Put in other words, the introduction of the F-35 into the ADF is driving overall force transformation, without which one would be looking for single force modernization rather than multi-domain transformation.

From this point of view, the F-35 is a multi-domain not a multi-mission aircraft.

“Without the F-35, we would not be doing our Plan Jericho for the air force, or the kind of significant force integration efforts which we are currently undergoing in Australia.”

However, an important point to emphasise here is that the transformation is about much more than just the 5th Gen platforms.

As Blackburn wrote in a recent article in the Australian Defence Magazine: the issue faced by the Australian Defence Force (ADF) today is that existing communications and information networks were not “designed” as an integrated system and do not appear to be a good foundation upon which to build the 5th Generation Force the ADF is acquiring. 

Indeed, Blackburn came to Denmark in 2015 to co-host a conference on behalf of the Williams Foundation with the Copenhagen-based Centre for Military Studies.

And at that conference several European airpower leaders spoke and discussed how they viewed the airpower transition in Europe.

In his presentation to the conference, Blackburn focused on the transformation process, which had been launched driven in large part by the acquisition of the F-35.

And at that conference, Col. Anders Rex who is now chief of the Danish Air Force, highlighted the importance of coalition air operations for the Danish Air Force and for European collective defense.

Later as Chief of the Danish Air Force, with the F-35 decision behind them and with preparation for the coming of the F-35 to Denmark, he has made it clear why this is important for Denmark.

His comments in that interview highlighted a way ahead for European airpower transition.

The goal for our coalition and our alliance is to get the best out of what we have as a coalition force.  During Red Flag, the experiences we have been briefed on, fifth-generation aircraft make fourth-generation more lethal and survivable, and more effective.

“We could focus on the significant kill ratios which a fifth-generation aircraft can deliver. But that is not the sole focus. It is about how fifth generation aircraft lift the whole force so that the kill ratio for the entire force goes up exponentially.”

He emphasized the importance of combat learning associated with the new aircraft.

“When we were running our competition for a new fighter aircraft, I witnessed the operation of a Super Hornet F-squadron on the USS Nimitz carrier off the coast of San Diego.

“This was the latest variant of the Super Hornet which had just received a new AESA radar on it.

“And when we talked to the pilots, they made the point that there was no way they could have thought up or analyzed what they can use this radar for. Every single day they learned new things.

“That is how I see the kind of learning we are going to have operating the F-35 and more broadly the kind of co-learning which other platforms in the air, ground and naval forces will need to have as well to leverage what a fifth generation enabled force can bring to the fight.”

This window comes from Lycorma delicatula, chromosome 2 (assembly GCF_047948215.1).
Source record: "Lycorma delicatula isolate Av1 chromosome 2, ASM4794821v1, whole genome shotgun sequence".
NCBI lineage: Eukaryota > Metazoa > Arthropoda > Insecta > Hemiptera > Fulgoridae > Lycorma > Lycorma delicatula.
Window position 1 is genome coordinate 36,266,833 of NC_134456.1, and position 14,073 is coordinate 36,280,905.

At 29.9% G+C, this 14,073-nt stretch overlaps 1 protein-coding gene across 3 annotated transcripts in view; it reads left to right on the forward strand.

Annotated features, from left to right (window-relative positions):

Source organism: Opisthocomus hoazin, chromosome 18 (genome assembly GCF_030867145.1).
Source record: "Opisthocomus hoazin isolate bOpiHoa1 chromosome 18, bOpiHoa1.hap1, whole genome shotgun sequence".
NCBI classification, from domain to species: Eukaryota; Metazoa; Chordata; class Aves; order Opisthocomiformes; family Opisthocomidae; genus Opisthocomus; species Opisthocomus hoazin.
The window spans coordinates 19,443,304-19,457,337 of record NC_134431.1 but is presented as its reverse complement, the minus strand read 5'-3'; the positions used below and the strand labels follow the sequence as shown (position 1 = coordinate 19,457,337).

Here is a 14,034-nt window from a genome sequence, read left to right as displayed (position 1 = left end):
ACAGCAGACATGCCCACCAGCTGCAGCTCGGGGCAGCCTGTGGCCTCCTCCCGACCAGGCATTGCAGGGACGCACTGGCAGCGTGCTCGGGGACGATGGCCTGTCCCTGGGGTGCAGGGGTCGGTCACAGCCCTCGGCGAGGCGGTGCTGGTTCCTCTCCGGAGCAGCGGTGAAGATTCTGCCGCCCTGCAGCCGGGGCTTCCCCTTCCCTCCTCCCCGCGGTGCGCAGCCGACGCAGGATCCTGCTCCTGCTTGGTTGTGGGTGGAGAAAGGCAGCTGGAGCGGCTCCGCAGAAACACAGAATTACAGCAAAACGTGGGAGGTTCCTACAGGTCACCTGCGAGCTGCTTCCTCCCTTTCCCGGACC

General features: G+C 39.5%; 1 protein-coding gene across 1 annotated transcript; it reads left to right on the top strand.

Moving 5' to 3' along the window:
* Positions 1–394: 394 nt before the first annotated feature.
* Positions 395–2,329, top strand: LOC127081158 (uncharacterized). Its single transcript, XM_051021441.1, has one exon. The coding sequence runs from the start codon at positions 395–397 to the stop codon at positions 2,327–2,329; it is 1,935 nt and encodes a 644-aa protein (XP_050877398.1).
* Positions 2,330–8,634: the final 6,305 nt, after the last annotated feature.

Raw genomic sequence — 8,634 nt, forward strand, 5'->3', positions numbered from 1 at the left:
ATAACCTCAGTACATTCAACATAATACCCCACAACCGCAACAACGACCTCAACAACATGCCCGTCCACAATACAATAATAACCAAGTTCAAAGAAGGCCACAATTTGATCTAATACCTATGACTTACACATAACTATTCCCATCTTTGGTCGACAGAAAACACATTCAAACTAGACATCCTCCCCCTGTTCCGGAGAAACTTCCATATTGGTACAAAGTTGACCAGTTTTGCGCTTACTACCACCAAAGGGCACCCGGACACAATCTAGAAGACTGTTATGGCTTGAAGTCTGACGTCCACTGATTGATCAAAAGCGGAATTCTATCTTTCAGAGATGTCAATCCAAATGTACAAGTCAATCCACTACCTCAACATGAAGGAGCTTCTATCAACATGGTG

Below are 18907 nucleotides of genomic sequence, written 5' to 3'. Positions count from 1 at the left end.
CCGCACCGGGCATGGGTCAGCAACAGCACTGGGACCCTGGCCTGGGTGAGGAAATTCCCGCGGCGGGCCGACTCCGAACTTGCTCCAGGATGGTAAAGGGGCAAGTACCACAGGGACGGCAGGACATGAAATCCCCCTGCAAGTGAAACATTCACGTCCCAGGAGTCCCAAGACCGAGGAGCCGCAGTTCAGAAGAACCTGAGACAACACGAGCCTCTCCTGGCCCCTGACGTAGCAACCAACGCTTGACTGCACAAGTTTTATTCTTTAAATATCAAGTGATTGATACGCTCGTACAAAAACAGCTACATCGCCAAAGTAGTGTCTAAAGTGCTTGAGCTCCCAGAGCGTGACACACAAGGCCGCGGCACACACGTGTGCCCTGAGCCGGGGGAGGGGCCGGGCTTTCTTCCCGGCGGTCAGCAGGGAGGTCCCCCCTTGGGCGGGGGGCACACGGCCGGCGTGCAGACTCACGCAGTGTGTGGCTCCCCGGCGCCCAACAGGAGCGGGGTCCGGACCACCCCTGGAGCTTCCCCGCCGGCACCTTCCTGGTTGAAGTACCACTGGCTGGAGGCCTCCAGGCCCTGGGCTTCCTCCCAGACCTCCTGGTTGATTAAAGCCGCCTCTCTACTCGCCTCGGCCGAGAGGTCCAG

In effect, what Major General Rex was discussing was the opening of a significant aperture of co-learning, for example, in Danish terms, how the frigates can use their future SM-2s and SM-6s in conjunction with the SA and targeting capabilities which the F-35 would bring to the Danish force.

“Co-learning across the forces and the F-35 to the legacy platforms is a major challenge but a task which we need to master to get where we need to go as a Danish force, but even more significantly at the coalition level.”

And working with coalition partners who are not going to buy the F-35, Major General Rex underscored that the challenge was then “how do we elevate the effectiveness of those coalition partners?

“We need to focus on the broad co-learning challenge and how to elevate the combat force as a whole as the F-35 becomes a key force for change.”

In short, it is not simply a shift from one platform to another, and in the Danish case the shift is from the F-16 to an F-35; it is about what Air Vice-Marshal (Retired) Blackburn highlighted about overall force transformation and a significant step change in overall capabilities for the force.

The featured photo is credited here:

https://ukdefencejournal.org.uk/pictures-typhoons-escort-f-35-british-airspace/

RAAF Wedgetail Returns Home from the Middle East

02/16/2019

After drawing down the bulk of its engagement in their forces operating in the Middle East, the RAAF has rotated their advanced air battle management aircraft or their advanced tanker to the Middle East.

When we say advanced, were are referring with reference to the US or other allied air forces.

The RAAF E-7A Wedgetail Airborne Early Warning and Control aircraft has completed its final rotation as of early February 2019 in support of Operation Okra.

The air battlespace management aircraft has been conducting airborne surveillance operations in the airspace over Syria and Iraq as part of the coalition to defeat Daesh.

As part of Australia’s Air Task Group in the Middle East, the E-7A has provided control of the tactical movement of aircraft in a busy airspace with partners from the American, British, French and Italian air forces.

The Australian Defence Force will work alongside Coalition and NATO partners with future deployments of the KC-30 Multi-Role Tanker Transport Aircraft on a non-continuous basis.

The KC-30 Tanker will recommence air-to-air refuelling operations in the skies over Iraq and Syria later in 2019.

A Last Hurrah for RAAF Hornets at Red Flag

The Royal Australian Air Force has deployed a contingent of approximately 370 personnel to Nellis Air Force Base in Nevada for Exercise Red Flag 19-1, which took place from 22 January to 15 February 2019.

Up to 6 F/A-18A Hornet aircraft from Number 77 Squadron, an E-7A Wedgetail from Number 2 Squadron, an AP-3C (Electronic Warfare) Orion from Number 10 Squadron have been deployed on the complex, multi-nation exercise.